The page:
23 March 2009


It was Roland Barthes, after all, who insisted, in "The Death of the Author" (1968), that writing, far from being the simple and direct expression of interiority, is "the destruction of every voice, every point of origin. Writing is that neutral, composite, oblique space where our subject slips away, the negative where all identity is lost, starting with the very identity of the body writing." "Linguistically, " Barthes declared, "the author is never more than the instance writing, just as I is nothing other than the instance saying I: language knows a 'subject', not a 'person'." And he famously concludes:

We know now that a text is not a line of words releasing a single 'theological' meaning (the message of the Author-God). . . . The text is a tissue of quotations drawn from the innumerable centres of culture. The writer can only imitate a gesture that is always anterior, never original. His only power is to mix writings, to counter the ones with the others. . . . Succeeding the Author, the scriptor no longer bears within him passions, humours, feelings, impressions, but rather this immense dictionary from which he draws a writing that can know no halt: life never does more than imitate the book, and the book itself is only a tissue of signs, an imitation that is lost, infinitely deferred.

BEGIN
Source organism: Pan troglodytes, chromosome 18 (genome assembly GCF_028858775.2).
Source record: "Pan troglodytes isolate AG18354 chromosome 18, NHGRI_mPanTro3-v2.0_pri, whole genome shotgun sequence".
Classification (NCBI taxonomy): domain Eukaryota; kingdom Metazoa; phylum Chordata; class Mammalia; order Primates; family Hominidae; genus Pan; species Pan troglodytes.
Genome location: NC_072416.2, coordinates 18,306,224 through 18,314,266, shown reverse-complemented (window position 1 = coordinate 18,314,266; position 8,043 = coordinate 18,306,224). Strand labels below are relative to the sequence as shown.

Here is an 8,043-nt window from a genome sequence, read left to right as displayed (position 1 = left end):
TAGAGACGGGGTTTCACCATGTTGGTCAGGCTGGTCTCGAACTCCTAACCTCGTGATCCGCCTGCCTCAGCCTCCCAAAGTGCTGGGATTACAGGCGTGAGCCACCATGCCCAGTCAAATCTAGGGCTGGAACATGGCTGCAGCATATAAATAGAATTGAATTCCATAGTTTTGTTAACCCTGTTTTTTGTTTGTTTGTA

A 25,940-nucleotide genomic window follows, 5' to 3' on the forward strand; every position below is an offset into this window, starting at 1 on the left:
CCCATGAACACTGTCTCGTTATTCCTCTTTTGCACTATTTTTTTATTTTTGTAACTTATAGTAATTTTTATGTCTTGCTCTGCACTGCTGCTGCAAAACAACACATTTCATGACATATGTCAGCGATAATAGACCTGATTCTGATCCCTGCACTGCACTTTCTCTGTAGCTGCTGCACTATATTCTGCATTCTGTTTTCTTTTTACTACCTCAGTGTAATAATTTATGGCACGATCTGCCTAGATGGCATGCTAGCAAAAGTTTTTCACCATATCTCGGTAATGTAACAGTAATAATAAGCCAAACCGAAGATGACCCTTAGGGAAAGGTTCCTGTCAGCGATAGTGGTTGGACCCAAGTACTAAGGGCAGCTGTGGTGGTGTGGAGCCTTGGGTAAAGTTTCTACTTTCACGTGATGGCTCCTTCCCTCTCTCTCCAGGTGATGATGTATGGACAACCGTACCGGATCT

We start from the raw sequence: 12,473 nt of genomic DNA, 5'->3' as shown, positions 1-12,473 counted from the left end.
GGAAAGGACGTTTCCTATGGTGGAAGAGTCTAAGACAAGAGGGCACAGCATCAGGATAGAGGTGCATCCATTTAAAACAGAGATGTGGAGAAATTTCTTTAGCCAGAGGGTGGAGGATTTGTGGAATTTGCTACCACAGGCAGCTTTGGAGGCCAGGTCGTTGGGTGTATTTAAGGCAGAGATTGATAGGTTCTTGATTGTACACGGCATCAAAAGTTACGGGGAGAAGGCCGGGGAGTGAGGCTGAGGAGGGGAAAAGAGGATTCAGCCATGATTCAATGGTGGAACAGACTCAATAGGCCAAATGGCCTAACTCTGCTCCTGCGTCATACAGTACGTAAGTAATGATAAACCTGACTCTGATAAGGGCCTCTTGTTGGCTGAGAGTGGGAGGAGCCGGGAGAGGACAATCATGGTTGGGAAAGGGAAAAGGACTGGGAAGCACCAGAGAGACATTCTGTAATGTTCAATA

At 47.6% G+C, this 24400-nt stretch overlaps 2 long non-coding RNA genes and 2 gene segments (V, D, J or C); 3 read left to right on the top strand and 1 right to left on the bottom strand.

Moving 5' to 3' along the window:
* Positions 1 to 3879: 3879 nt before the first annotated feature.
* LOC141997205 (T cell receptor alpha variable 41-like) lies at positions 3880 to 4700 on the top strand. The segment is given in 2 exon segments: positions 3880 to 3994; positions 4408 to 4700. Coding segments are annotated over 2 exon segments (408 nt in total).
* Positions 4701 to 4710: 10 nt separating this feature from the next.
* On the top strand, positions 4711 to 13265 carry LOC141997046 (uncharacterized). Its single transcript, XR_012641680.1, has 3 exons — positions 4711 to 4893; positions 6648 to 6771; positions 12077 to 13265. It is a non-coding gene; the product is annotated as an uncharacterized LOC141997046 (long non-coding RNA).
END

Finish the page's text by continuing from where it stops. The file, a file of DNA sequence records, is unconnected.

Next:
Here Barthes anticipates Foucault's equally famous pronouncement, in "What is an Author?" (1969), that "The writing of our day has freed itself from the necessity of 'expression'." In Foucault's words:

Writing unfolds like a game that inevitably moves beyond its own rules and finally leaves them behind. Thus, the essential basis of this writing is not exalted emotions related to the act of composition or the insertion of a subject into language. Rather, it is primarily concerned with creating an opening where the writing subject endlessly disappears.
The author is now replaced by the "author function"--the function of a particular discourse-- and the pressing questions about a given text become, not "What has [the author] revealed of his most profound self in his language?", but "Where does [this discourse] come from; how is it circulated; who controls it?"


Read the entire essay here.


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